His voice rolls out of a deep place to tug at your heartstrings and alert your ear to something important, stories full of grit and passion, told with remarkable sensitivity when required as in the impeccable rendition of Shane MacGowan's "The Dunes", a chilling evocation of the fate which overcame those who wandered starving among the dunes of mid-19th century Mayo.
Other stories are told with a rollicking, searing kind of jollity which makes familiar anthems like McAlpine's Fusiliers and Dicey Reilly sound as fresh and potent as they must have, the first time he performed them in public with The Dubliners.
It's as if, with the aid of Mike Hanrahan's beautiful guitar, he has been able to revisit these word paintings and painstakingly remove the layers of disrespect shown to them over the years by all the rest of us who have beaten them to death in bars up and down the land in happy singalong mediocrity. (I was secretly glad he did not shame me by delivering my own so-called party piece Monto.)
Ronnie links up all these musical vignettes with the aplomb of an accomplished actor, wryly mining the comedy in his own life and the lives of those who were, and are close to him.
These narrative diversions included a side-splitting account of Ronnie, the not entirely proud father, recovering from a horrendous hangover in the uncomfortable surroundings of Dublin zoo's hot-houses with his young daughter at his side.
Or his sobering account of the fate that befell himself and Terry Woods from the Pogues when they let Barney McKenna attempt to drive them home because he "only had five pints." A hint: it leads into the Auld Triangle.
A shining moment occurs when he transforms himself unannounced into the person of Captain Boyle to deliver the magnificent "What is the stars" speech from O'Casey's "Juno and the Paycock".
His appreciation of literary life in Dublin has a nice cynical undertow thanks to his personal acquaintance with the citizenry of pre-Celtic Tiger Baggot St. and his own frank revelations about the paramount importance of whiskey in those circles. His sincere affection for Behan and Kavanagh comes through in his interpretation of some of their finest songs. Even Luke Kelly could not but have applauded Ronnie's interpretation of Raglan Road last Saturday.
Mike Hanrahan's guitar work provided the perfect foil for Ronnie's voice, particularly on Nora from Sean O'Casey. Hanrahan's own composition Garden of Roses was one of the musical highlights of the evening, a painful but deeply sympathetic evocation of the loss inflicted on victims of child abuse at the hands of the clergy.
The Swiss in attendance may have been puzzled at times but the Paddies working for the UN, the banks, SITA, DuPont, Proctor and Gamble, Immogen and the Red Cross were lost in the music, captivated by the words and transported back home for the evening.
And it was all in aid of a good cause. Euros 5,000 was given April 22 to Stu Flavell, international co-ordinator of the Global Network of People Living with HIV/AIDS and another Euros 1,000 is earmarked for an orphanage in Harar, Ethiopia, pending finalisation of the project proposal.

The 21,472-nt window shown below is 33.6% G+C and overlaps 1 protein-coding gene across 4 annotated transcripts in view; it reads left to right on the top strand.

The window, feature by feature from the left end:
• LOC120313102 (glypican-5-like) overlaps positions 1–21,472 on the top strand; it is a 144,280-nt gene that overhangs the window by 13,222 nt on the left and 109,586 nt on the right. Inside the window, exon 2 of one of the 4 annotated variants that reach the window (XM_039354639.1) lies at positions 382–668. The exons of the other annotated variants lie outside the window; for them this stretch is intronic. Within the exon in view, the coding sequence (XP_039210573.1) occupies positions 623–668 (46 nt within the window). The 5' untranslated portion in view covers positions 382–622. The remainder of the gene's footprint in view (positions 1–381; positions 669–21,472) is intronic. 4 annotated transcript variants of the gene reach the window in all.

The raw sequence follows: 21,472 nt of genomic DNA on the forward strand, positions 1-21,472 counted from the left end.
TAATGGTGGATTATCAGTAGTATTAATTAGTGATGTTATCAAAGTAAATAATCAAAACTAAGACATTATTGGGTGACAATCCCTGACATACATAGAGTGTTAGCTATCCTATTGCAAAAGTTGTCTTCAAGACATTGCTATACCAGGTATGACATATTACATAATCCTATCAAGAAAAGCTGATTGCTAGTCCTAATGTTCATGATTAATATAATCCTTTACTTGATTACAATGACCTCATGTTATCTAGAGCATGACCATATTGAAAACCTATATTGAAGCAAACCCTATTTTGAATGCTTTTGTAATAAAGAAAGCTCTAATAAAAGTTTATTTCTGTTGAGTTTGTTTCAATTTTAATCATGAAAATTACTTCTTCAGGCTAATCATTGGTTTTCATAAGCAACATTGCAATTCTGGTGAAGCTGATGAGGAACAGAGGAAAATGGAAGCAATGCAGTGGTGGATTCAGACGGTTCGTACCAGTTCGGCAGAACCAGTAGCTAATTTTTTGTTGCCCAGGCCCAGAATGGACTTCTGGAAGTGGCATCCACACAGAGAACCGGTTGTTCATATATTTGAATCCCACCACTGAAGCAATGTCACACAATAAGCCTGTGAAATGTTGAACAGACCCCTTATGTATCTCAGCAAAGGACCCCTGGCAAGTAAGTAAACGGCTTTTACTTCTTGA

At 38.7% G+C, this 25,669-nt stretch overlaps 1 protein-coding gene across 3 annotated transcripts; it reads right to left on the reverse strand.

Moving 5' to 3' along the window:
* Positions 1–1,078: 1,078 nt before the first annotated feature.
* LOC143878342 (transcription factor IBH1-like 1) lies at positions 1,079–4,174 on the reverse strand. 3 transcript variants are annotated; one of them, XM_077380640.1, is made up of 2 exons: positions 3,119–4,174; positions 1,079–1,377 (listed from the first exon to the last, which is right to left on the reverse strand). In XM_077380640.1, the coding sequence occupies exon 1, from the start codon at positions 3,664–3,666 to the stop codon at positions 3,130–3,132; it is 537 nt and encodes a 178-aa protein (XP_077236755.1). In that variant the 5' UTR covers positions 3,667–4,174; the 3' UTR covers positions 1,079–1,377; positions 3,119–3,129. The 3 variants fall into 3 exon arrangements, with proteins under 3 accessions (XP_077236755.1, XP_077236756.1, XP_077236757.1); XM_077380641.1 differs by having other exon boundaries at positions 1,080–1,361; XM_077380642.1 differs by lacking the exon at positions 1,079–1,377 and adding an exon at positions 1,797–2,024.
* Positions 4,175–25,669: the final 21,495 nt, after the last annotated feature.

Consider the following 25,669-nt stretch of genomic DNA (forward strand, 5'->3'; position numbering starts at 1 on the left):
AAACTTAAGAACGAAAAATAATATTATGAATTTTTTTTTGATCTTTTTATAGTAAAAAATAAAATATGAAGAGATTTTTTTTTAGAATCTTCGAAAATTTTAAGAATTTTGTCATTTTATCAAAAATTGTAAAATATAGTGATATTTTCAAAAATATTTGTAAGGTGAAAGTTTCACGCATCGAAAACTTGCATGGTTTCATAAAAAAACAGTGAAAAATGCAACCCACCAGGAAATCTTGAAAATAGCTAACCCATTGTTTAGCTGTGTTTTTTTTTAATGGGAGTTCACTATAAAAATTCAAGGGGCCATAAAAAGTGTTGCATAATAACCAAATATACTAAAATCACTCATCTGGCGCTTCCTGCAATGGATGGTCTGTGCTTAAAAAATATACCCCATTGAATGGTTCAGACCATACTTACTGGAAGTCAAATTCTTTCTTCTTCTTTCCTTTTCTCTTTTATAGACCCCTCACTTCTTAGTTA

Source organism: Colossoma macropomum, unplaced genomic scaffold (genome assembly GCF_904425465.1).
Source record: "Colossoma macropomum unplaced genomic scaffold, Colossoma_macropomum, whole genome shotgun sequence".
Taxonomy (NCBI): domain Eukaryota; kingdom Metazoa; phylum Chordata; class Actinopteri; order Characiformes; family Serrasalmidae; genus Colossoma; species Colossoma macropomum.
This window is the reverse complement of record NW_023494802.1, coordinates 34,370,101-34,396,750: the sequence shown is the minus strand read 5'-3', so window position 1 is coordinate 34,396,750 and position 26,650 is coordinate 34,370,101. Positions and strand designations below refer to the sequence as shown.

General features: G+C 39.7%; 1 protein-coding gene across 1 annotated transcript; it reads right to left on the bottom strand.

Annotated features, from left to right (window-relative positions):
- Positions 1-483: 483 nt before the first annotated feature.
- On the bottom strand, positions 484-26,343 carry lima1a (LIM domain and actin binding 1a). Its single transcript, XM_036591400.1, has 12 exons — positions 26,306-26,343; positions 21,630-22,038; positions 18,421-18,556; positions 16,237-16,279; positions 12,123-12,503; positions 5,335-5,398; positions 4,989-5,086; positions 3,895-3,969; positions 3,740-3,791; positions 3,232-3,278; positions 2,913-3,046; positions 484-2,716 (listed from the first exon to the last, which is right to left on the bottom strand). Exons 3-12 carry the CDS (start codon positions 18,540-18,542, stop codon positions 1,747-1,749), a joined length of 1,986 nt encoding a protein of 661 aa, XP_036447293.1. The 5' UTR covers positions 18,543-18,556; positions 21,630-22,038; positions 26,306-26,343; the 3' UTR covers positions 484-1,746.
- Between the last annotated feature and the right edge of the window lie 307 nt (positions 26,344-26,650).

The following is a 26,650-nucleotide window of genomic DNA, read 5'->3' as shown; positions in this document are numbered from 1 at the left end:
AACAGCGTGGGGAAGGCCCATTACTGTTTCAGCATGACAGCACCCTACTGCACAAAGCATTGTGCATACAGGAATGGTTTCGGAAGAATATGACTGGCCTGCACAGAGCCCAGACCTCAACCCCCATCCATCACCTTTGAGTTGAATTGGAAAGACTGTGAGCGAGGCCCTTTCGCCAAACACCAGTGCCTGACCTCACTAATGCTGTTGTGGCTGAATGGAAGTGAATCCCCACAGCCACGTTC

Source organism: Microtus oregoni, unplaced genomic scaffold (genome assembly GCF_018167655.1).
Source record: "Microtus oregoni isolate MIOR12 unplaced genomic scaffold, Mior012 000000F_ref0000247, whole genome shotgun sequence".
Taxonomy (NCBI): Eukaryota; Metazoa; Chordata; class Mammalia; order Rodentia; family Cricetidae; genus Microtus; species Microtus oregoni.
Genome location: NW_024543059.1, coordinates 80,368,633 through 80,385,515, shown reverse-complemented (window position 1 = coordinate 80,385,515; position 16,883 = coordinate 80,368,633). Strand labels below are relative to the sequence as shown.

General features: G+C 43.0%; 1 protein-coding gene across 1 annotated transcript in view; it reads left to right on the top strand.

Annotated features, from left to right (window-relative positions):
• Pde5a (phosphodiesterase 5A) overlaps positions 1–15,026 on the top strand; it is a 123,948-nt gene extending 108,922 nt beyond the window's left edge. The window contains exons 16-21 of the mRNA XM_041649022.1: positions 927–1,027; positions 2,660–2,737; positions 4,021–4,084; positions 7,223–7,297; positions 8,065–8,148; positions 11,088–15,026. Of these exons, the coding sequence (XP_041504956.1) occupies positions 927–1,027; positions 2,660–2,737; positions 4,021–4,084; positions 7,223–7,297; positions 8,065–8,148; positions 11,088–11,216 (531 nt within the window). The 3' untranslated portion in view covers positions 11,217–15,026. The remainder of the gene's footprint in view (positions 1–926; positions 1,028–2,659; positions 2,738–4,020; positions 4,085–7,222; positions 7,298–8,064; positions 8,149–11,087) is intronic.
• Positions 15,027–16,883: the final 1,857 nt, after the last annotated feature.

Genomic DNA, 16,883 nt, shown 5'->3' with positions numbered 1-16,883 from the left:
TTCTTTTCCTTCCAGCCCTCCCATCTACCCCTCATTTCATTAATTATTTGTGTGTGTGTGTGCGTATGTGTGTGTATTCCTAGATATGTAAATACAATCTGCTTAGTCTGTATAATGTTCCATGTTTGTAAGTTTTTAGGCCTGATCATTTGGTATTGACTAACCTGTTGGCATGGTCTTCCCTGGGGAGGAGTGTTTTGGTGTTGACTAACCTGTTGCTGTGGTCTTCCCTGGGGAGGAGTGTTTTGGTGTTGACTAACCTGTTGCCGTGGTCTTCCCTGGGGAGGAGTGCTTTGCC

All in all, it gave a great boost to those of us involved in organizing the event, the Geneva Literary Aid Society formed to support the arts and people living with HIV/AIDS who are estimated to number 40 million worldwide in the greatest public health emergency the world has ever seen with 7,000 to 8,000 people dying every day.
The GLAS web site is in its infancy but you can check it out at www.theglas.org and photos of Ronnie and Mike will be posted there shortly. They have won a new fan base in this part of the world.
The Irish Times Review- Fintan O'Toole Friday 4th March 2005
There is a lovely sense, in Ronnie Drew's new solo show, of a circle being closed. The folk boom that started to roll in the late 1950s and the theatrical revival of the same era were in some respects intertwined. They gushed from the same wellspring of energy, the same rebellion against the drabness of an increasingly stale official culture.
The Dubliners in particular embodied the relationship. Luke Kelly was married to the founder of the Focus Theatre, Deirdre O'Connell. Ronnie Drew started his career as a performer with the actor John Molloy, and later worked with Niall Tóibín. The group performed, both as actors and as musicians, in Brendan Behan's last, unfinished play, Richard's Cork Leg, in 1972. Tom Murphy wrote The J. Arthur Maginnis Story for them in 1976.
This new show is not, strictly speaking, a piece of theatre, but it does explore the borderlands between folk songs on the one side and theatrical and literary culture on the other.
The world Drew evokes, and from which he himself emerged, is one in which writers and singers shared a common hinterland of story-telling, bohemianism and anti-establishment attitudes. In conjuring it up, he reminds us of the richness of that landscape and the way the shared terrain of music, narrative and performance has been explored by Irish playwrights from Sean O'Casey to Behan and from John B. Keane to Murphy.
The evening is loose, relaxed and intimate. Accompanied only by the often exquisite guitar work of Mike Hanrahan and against a changing backdrop of monochrome photographs from the National Photographic Archive, Drew talks, recites, reads and, of courses, sings.
The spiel is an engaging mix of personal anecdotes from his own drinking days, poems by Paul Durcan, Brendan Kennelly and James Joyce, and reminiscences of the likes of Behan and Patrick Kavanagh. The songs are chosen with the innate good taste that has made Drew such an immensely influential figure in Irish culture, ranging from the music-hall simplicity of Finnegan's Wake to the surreal wordplay of the Ballad of Humpty Dumpty from Joyce's novel of (almost) the same name.